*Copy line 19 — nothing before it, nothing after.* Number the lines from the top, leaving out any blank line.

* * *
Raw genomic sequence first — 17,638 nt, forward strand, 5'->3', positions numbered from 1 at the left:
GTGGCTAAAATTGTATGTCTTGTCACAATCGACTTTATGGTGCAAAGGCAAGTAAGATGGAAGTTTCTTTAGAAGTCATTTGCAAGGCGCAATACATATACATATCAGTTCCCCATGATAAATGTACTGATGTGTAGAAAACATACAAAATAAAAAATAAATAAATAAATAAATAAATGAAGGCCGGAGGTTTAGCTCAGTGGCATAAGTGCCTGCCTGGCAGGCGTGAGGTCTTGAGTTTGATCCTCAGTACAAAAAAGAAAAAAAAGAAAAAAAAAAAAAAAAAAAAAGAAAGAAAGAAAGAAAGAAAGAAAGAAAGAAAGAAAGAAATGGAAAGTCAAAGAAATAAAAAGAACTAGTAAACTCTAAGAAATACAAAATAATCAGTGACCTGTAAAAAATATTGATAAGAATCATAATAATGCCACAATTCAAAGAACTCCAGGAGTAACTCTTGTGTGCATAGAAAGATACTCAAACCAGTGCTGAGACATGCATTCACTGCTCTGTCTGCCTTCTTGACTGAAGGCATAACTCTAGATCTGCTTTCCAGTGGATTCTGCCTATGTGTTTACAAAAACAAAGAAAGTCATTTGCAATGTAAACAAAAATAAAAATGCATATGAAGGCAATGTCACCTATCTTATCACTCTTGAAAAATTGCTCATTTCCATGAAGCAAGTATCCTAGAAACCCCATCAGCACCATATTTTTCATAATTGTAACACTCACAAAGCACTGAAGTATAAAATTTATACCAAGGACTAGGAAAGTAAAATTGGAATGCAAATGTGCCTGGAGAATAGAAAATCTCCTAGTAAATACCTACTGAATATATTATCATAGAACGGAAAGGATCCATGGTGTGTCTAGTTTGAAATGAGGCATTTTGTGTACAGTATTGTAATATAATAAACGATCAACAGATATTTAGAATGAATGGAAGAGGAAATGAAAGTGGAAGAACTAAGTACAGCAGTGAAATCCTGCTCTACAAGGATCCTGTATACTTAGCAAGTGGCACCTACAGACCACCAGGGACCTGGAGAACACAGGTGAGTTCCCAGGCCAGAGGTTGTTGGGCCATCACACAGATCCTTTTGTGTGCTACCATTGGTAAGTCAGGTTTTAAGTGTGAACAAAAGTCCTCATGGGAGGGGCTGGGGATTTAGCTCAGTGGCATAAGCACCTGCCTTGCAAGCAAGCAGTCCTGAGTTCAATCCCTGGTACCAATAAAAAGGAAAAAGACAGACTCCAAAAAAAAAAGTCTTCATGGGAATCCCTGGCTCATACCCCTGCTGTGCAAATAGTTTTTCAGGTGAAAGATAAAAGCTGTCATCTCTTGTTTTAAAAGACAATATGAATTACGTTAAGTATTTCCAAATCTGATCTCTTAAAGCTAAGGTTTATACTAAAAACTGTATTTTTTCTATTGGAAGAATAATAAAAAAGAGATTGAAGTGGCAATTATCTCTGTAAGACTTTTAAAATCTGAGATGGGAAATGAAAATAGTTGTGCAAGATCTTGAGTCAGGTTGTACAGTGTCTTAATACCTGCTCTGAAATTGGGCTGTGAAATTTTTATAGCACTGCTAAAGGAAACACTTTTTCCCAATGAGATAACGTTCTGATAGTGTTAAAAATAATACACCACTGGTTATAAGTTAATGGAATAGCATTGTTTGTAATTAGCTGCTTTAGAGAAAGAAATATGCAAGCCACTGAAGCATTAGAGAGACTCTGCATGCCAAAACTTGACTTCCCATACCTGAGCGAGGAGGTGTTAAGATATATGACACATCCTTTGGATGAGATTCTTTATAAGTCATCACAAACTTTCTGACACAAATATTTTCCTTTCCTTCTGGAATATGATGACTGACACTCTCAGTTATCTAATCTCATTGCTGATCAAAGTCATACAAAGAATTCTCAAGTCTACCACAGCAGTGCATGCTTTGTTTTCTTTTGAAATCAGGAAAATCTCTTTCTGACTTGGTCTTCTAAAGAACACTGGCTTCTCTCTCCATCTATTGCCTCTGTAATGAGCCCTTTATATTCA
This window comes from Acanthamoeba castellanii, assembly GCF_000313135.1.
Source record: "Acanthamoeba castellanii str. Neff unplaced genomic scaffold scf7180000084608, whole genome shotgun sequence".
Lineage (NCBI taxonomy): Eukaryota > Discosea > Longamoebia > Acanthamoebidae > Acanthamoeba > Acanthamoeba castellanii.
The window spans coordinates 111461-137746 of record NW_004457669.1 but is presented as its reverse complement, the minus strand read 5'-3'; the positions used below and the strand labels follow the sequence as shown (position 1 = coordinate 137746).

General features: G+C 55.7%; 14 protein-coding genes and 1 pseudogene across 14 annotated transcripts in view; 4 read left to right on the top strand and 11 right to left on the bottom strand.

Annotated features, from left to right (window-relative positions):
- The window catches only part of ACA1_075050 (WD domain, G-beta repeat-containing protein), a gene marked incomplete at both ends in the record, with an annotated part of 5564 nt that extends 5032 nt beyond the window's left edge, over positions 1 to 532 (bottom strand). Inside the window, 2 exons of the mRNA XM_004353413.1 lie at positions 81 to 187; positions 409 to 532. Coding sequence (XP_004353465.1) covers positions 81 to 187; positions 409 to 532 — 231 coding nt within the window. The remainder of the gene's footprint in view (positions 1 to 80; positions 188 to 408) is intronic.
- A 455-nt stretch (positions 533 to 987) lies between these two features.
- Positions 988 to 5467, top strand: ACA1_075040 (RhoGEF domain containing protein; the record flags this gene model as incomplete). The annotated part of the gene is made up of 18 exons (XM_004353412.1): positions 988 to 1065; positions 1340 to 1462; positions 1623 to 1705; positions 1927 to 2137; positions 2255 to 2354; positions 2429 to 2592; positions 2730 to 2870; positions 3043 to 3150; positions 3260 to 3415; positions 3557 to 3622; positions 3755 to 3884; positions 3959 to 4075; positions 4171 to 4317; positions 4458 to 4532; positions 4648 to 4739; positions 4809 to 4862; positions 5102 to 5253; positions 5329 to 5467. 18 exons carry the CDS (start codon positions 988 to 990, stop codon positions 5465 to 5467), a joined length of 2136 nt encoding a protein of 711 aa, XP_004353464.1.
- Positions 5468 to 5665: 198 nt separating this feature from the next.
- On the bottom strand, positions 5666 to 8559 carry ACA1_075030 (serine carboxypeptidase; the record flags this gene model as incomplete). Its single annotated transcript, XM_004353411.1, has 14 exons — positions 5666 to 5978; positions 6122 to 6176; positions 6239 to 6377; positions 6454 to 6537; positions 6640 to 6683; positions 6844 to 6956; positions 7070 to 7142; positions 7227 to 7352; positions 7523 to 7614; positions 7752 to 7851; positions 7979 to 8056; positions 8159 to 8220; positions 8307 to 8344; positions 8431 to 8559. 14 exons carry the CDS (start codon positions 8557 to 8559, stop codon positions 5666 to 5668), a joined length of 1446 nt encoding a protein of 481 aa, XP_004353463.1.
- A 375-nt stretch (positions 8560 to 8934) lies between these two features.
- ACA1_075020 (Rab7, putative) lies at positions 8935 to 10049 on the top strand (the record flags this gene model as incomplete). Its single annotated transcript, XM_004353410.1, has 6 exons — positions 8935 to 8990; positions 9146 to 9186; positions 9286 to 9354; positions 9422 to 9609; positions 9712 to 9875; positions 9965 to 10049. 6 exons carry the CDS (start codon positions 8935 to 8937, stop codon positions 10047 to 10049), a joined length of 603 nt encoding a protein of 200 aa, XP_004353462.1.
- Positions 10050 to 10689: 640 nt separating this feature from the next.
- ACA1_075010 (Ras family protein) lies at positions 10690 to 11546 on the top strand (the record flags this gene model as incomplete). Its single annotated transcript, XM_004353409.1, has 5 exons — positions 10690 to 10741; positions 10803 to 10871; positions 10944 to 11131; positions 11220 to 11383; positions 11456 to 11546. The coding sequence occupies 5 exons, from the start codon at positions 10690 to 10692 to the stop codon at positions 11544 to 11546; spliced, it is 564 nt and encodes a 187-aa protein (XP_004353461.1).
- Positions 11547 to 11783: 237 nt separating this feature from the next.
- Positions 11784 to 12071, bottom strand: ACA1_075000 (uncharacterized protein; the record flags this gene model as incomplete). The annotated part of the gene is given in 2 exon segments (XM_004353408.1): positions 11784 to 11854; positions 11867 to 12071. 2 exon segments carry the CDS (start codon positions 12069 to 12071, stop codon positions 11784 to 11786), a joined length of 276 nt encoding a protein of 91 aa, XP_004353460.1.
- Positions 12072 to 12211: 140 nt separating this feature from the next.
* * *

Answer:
- Positions 11784 to 12071, bottom strand: ACA1_075000 (uncharacterized protein; the record flags this gene model as incomplete). The annotated part of the gene is given in 2 exon segments (XM_004353408.1): positions 11784 to 11854; positions 11867 to 12071. 2 exon segments carry the CDS (start codon positions 12069 to 12071, stop codon positions 11784 to 11786), a joined length of 276 nt encoding a protein of 91 aa, XP_004353460.1.